Sometimes an event happens that inspires a blog. Sometimes it's a collection of events, and you never know when inspiration will rise, kicking and clawing its way to the surface of your mind, demanding attention, wanting to be released. In that instance, you have choices. You can choose to stifle the inspiration, and eventually it will consume your thoughts, hindering your creativity, and rendering your writing useless. This blog has been a long time coming.
It's not about where we've left from, and it's not about where we're going. It's about all those moments in between.
Watching you get in. That's my favorite part.
My truck sits high off the ground, and you have to almost jump to get in. I'm not always a perfect gentleman, I have to confess. I don't always open the door for you like I should, to teach you that when you're older, you have to fall in love with a boy who does that. I just like watching you as you clamber clumsily into the cab. You aren't very graceful, but I think one day you will be.
You get buckled up, I get buckled up, and we take off. You're smiling. It never takes long, and the question always comes.
"Dad, can you turn on the music?"
I do. I always do.
You always sing along. It doesn't matter if you know the words or not. You still sing. I will give you an example, using Taylor Swift's "Mine" as an example.
You don't really know the words, not all of them, and so it sounds something like this:
"You were in college hmm hmm ahhh haaa mmmhmmm,
Left a hmm mmm ahh haahmm ahhh."
But then the chorus comes, and suddenly, you're on a stage, you're in your element, and your voice rises with the power of the knowledge of the words.
"DO YOU REMEMBER WE WERE SITTING THERE BY THE WATER!
YOU PUT YOUR ARM AROUND ME, FOR THE FIRST TIME!"
I have another confession, daughter.
Sometimes I put on songs I know you'll sing to.
My mind, in its ceaseless recollection of trivial information and recurring moments, flashes back to something very important in my life.
I sat at home the night before making the drive to pick you and your brother up. I was trying to think of ways to introduce you to our great big family before you actually met them, and I decided to make a picture slideshow on my iPad for you both to watch.
I placed pictures in order and captioned them, and then I set it all to the music of "Guinevere," by the Eli Young Band.
On the way home from Watonga, you watched that video a hundred times. At some point, you figured out the words to the song, and you belted them out ceaselessly. Then you serenaded us with Christina Perri's "Jar of Hearts," which was the only other song I had on the iPad.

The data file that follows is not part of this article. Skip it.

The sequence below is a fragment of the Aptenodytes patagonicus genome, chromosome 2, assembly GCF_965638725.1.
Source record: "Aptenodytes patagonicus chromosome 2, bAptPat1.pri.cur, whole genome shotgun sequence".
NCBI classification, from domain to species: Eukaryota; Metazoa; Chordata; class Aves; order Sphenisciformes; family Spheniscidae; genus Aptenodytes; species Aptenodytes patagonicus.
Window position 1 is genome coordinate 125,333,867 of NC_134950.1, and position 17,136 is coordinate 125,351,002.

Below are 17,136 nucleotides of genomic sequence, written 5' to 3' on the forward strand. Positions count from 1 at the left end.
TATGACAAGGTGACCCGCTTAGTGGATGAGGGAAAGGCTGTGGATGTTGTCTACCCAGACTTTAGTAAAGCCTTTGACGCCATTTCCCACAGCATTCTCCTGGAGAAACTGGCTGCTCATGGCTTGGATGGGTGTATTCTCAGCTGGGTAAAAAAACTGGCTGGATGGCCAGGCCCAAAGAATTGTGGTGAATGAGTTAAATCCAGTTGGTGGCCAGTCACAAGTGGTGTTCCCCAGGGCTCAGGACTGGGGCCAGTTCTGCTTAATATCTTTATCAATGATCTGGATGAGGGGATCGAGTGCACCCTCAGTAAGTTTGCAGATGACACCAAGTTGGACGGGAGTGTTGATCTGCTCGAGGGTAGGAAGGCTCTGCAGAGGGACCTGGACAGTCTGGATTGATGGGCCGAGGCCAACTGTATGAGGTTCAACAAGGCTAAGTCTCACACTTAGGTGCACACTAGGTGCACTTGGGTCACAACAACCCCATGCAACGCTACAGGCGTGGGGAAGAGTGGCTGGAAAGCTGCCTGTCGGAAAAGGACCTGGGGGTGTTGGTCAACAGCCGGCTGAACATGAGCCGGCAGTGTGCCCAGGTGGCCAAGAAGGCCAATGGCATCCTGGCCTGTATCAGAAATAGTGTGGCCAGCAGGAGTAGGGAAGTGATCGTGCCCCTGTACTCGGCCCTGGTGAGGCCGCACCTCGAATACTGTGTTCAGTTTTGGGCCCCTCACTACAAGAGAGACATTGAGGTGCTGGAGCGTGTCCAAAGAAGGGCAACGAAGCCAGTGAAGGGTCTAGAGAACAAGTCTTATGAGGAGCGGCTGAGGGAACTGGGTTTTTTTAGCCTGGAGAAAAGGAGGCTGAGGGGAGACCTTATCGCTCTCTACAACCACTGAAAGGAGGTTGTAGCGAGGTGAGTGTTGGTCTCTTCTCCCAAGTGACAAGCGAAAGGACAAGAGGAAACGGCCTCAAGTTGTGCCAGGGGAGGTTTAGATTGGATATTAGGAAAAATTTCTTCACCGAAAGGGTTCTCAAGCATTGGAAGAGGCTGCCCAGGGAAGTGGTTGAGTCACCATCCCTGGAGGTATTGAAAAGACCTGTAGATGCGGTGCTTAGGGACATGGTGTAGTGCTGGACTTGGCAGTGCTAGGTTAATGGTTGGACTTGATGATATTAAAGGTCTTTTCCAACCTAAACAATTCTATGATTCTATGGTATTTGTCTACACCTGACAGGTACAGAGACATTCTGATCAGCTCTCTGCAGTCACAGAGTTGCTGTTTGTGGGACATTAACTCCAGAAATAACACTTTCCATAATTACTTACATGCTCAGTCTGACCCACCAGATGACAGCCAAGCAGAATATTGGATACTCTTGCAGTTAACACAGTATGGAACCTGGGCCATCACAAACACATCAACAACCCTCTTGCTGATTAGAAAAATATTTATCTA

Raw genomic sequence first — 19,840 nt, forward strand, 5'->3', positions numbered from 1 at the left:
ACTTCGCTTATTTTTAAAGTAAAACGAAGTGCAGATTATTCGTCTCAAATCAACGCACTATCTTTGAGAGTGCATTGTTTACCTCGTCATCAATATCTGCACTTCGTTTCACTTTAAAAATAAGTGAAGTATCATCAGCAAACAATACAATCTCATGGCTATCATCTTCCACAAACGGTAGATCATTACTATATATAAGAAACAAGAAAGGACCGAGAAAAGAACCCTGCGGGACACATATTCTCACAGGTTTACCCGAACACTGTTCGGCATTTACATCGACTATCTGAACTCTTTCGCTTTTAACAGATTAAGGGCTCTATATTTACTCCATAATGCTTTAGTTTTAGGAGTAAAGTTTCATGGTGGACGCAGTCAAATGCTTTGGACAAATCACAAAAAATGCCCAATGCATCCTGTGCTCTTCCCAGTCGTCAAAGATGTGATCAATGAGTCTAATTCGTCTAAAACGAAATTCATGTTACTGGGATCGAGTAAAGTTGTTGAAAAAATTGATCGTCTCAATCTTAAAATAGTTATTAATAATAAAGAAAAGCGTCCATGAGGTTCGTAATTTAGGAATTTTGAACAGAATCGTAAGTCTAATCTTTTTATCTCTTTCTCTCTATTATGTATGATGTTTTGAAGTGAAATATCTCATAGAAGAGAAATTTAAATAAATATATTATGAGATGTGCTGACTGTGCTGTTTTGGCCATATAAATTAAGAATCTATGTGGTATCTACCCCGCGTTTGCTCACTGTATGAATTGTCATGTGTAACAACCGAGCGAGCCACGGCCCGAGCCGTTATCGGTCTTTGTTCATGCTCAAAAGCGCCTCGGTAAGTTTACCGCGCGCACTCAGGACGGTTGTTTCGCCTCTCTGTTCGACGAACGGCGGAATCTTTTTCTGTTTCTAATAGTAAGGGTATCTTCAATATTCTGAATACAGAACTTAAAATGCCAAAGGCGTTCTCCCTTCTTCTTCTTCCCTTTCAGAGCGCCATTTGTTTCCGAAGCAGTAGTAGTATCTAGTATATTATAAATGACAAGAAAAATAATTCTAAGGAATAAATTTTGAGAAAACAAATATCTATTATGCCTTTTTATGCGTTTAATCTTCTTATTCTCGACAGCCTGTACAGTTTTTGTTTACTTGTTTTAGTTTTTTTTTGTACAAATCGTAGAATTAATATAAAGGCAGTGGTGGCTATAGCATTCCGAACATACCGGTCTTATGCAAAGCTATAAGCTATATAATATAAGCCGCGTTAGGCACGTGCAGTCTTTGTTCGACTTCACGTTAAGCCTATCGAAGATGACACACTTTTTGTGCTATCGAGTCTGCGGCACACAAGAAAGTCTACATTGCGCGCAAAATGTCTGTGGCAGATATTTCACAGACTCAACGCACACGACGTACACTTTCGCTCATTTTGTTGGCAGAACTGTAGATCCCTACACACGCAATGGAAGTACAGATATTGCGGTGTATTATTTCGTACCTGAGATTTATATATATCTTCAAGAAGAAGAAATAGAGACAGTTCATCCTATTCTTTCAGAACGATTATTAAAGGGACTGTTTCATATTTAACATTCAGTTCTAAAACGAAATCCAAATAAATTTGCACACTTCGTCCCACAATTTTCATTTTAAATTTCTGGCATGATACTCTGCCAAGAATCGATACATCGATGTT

You were gorgeous. You were amazing. And you still are.
Listening to you sing, that's my favorite part.
Inevitably, your interest in singing wanes, and you start talking to me. Sometimes the craziest things come out of your mouth. Last night, for example, you counted Christmas trees. Then you started spotting cars that looked like your mom's.
Sometimes we talk about stuff as normal as how your day was, and then there are times such as the other night when you wanted me to explain to you what nihilism was. After telling you my best guess of a definition, you responded promptly.
"Well, I believe in Jesus."
I know you do, darling. And nothing makes me happier.
You always ask for gum. For the last six months, I've kept a pack in my truck just for you and your brother.
You smack your gum. Loud.
Which brings us yet to another confession, dear daughter. If anyone else in my truck smacked their gum as loudly as you, I would pry open their jaws, rip the gum from their mouth, and toss it out the window. But you, you're different. I guess it's cute...for now.
Talking to you, that's my favorite part.
You want to hear something crazy?
My truck has a sensor in the passenger seat that measures weight, and turns the airbag off automatically when someone doesn't weigh enough. A little light in the center of the console indicates when the sensor has been triggered and the airbag is off.
When we first got you and your brother, that light was always on.
"Passenger Airbag Off"
Now? Now that little light flickers when you sit in the seat. Sometimes it's on, sometimes it's off. It's not broken.
You're getting bigger. You see, that light is an indicator in more ways than one. You're older, bigger, smarter.
But it also tells me something else.
One day, you'll stop riding in my truck. Instead, you'll get a car of your own, and maybe you'll start riding in trucks with other boys. It is just as inevitable as you singing, and just as inevitable as all of our wonderful trips together have to come to end when we get to our destination.
You unbuckle and slide out of the truck awkwardly, hanging on to the door handle for dear life. Your feet land on the ground, and your little blond head disappears into the house.
Watching you get out, that's the worst part.
To end this, I think I'll borrow another line from Miss Swift, one that happens to be in the same song as previously mentioned, and a line that I have definitely memorized.
"You are the best thing, that's ever been mine."